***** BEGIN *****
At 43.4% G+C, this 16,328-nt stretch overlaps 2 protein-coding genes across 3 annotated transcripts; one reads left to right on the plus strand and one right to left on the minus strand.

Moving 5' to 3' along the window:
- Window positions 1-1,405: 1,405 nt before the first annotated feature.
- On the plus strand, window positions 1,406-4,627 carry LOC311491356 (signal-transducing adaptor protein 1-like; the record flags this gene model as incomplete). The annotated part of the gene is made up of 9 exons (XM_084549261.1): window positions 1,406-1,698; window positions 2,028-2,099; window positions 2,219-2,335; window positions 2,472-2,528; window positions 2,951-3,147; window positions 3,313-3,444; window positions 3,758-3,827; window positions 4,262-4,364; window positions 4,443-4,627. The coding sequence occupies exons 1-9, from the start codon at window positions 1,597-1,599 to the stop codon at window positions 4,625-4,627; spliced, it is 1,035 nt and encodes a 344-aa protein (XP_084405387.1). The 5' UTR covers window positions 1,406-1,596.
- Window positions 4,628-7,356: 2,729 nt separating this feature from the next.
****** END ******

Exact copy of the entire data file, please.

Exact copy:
At 43.4% G+C, this 16,328-nt stretch overlaps 2 protein-coding genes across 3 annotated transcripts; one reads left to right on the plus strand and one right to left on the minus strand.

Moving 5' to 3' along the window:
- Window positions 1-1,405: 1,405 nt before the first annotated feature.
- On the plus strand, window positions 1,406-4,627 carry LOC311491356 (signal-transducing adaptor protein 1-like; the record flags this gene model as incomplete). The annotated part of the gene is made up of 9 exons (XM_084549261.1): window positions 1,406-1,698; window positions 2,028-2,099; window positions 2,219-2,335; window positions 2,472-2,528; window positions 2,951-3,147; window positions 3,313-3,444; window positions 3,758-3,827; window positions 4,262-4,364; window positions 4,443-4,627. The coding sequence occupies exons 1-9, from the start codon at window positions 1,597-1,599 to the stop codon at window positions 4,625-4,627; spliced, it is 1,035 nt and encodes a 344-aa protein (XP_084405387.1). The 5' UTR covers window positions 1,406-1,596.
- Window positions 4,628-7,356: 2,729 nt separating this feature from the next.